Coppinger went on to share the rather radical opinion that the American obsession with dogs is a passing fad, much like a previous generation’s coddling of their horses. He suggests that our canine craze is not only superfluous, but also detrimental to our dogs. He uses the soaring obesity rates and increasing mental health problems to illustrate his point.


Erik Assadourian of the environmental research group, Worldwatch Institute agrees with Coppinger, and takes his opinion a step further. He believes that if America were to face a catastrophic economic crash we would eventually toss our dogs out to fend for themselves. He suggests our domestic dogs could soon become the next wolves- roving in packs and foraging for survival. He uses the number of pets abandoned during the last recession as his basis for this scenario.


Pet lovers on Reddit deny that this could ever be the case. With the vast majority of us considering dogs family, we may cut back on the luxuries, but throw them out to save ourselves? Never.

The article mentions the recent Harris Poll Survey in which 96% of dog owners currently consider them to be members of the family. We enjoy doing kind things for our family, and revel in the ability to give them everything and more than they could ever want or need.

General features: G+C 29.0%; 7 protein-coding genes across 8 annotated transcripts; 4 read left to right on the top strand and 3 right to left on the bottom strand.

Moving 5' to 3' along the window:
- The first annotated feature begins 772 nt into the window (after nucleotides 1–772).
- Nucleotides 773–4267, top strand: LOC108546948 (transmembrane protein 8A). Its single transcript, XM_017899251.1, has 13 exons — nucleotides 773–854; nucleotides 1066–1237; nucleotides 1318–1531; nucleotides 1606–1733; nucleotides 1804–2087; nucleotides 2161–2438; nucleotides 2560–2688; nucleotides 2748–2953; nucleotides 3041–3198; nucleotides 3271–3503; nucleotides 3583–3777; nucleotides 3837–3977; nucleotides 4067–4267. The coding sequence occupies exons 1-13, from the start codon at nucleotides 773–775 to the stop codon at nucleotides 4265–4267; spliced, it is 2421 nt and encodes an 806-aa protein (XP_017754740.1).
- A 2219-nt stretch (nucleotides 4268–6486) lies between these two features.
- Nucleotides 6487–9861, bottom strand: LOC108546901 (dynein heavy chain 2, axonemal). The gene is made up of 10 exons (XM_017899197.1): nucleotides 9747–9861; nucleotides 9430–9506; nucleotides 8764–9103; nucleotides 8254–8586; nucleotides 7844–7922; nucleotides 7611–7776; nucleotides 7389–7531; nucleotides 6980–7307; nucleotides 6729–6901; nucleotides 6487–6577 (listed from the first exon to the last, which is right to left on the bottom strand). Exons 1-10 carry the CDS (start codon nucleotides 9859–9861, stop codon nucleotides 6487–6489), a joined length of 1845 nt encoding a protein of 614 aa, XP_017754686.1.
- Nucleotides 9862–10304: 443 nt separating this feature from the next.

If you think about it, even the items and services we procure for our dogs that cannot be explained away as beneficial to their health like Halloween costumes, diamond studded collars and pet psychics, still serve an important purpose. They make dog lovers happy.


In a world where we work longer hours for fewer benefits, enjoying the spoils of our labor is essential to our physical and mental wellbeing. Some reward themselves with a few beers with the guys, others play golf every weekend to unwind, dog devotees “spoil” their pups. Let’s not forget that studies have shown that pets reduce our blood pressure and help to extend our lifespan.


So if throwing your dog a birthday party makes you happy, who’s to say it’s inappropriate? If paying for a luxury day care service to pick your pooch up each morning while you work gives you peace of mind, that’s nobody’s business but your own. Being passionate and devoted dog owners is one American indulgence that seems to do much more good than harm to all involved.

H/T to The Boston Globe

Featured image via @Lynzilu77

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Written by: Dina Fantegrossi

November 1, 2015